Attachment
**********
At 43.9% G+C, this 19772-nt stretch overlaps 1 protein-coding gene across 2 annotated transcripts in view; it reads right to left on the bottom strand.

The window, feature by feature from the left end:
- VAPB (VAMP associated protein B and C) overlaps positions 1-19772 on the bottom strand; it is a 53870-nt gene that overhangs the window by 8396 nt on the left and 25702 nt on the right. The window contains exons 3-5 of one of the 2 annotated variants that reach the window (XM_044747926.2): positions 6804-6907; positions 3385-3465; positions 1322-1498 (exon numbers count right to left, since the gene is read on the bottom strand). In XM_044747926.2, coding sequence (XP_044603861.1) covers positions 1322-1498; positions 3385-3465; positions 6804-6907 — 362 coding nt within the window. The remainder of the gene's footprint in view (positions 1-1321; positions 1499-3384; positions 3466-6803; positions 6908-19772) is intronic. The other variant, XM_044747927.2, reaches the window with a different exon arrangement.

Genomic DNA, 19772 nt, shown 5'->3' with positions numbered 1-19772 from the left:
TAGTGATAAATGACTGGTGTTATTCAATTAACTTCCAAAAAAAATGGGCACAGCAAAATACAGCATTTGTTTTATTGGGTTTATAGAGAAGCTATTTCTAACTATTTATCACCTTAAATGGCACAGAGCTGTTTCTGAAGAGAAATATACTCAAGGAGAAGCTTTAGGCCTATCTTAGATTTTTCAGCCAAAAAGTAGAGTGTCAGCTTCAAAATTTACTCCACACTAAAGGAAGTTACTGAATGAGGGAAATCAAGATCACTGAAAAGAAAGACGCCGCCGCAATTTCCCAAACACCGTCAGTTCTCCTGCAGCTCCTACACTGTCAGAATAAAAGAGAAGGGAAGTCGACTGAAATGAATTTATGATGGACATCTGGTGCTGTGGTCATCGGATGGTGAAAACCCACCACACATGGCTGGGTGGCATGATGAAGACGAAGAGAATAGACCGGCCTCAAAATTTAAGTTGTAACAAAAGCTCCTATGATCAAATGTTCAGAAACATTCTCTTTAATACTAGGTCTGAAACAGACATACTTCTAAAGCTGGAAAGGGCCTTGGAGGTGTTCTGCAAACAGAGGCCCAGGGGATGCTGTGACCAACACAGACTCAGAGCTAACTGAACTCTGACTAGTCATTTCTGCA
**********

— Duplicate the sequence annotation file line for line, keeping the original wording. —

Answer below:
At 43.9% G+C, this 19772-nt stretch overlaps 1 protein-coding gene across 2 annotated transcripts in view; it reads right to left on the bottom strand.

The window, feature by feature from the left end:
- VAPB (VAMP associated protein B and C) overlaps positions 1-19772 on the bottom strand; it is a 53870-nt gene that overhangs the window by 8396 nt on the left and 25702 nt on the right. The window contains exons 3-5 of one of the 2 annotated variants that reach the window (XM_044747926.2): positions 6804-6907; positions 3385-3465; positions 1322-1498 (exon numbers count right to left, since the gene is read on the bottom strand). In XM_044747926.2, coding sequence (XP_044603861.1) covers positions 1322-1498; positions 3385-3465; positions 6804-6907 — 362 coding nt within the window. The remainder of the gene's footprint in view (positions 1-1321; positions 1499-3384; positions 3466-6803; positions 6908-19772) is intronic. The other variant, XM_044747927.2, reaches the window with a different exon arrangement.

Genomic DNA, 19772 nt, shown 5'->3' with positions numbered 1-19772 from the left:
TAGTGATAAATGACTGGTGTTATTCAATTAACTTCCAAAAAAAATGGGCACAGCAAAATACAGCATTTGTTTTATTGGGTTTATAGAGAAGCTATTTCTAACTATTTATCACCTTAAATGGCACAGAGCTGTTTCTGAAGAGAAATATACTCAAGGAGAAGCTTTAGGCCTATCTTAGATTTTTCAGCCAAAAAGTAGAGTGTCAGCTTCAAAATTTACTCCACACTAAAGGAAGTTACTGAATGAGGGAAATCAAGATCACTGAAAAGAAAGACGCCGCCGCAATTTCCCAAACACCGTCAGTTCTCCTGCAGCTCCTACACTGTCAGAATAAAAGAGAAGGGAAGTCGACTGAAATGAATTTATGATGGACATCTGGTGCTGTGGTCATCGGATGGTGAAAACCCACCACACATGGCTGGGTGGCATGATGAAGACGAAGAGAATAGACCGGCCTCAAAATTTAAGTTGTAACAAAAGCTCCTATGATCAAATGTTCAGAAACATTCTCTTTAATACTAGGTCTGAAACAGACATACTTCTAAAGCTGGAAAGGGCCTTGGAGGTGTTCTGCAAACAGAGGCCCAGGGGATGCTGTGACCAACACAGACTCAGAGCTAACTGAACTCTGACTAGTCATTTCTGCA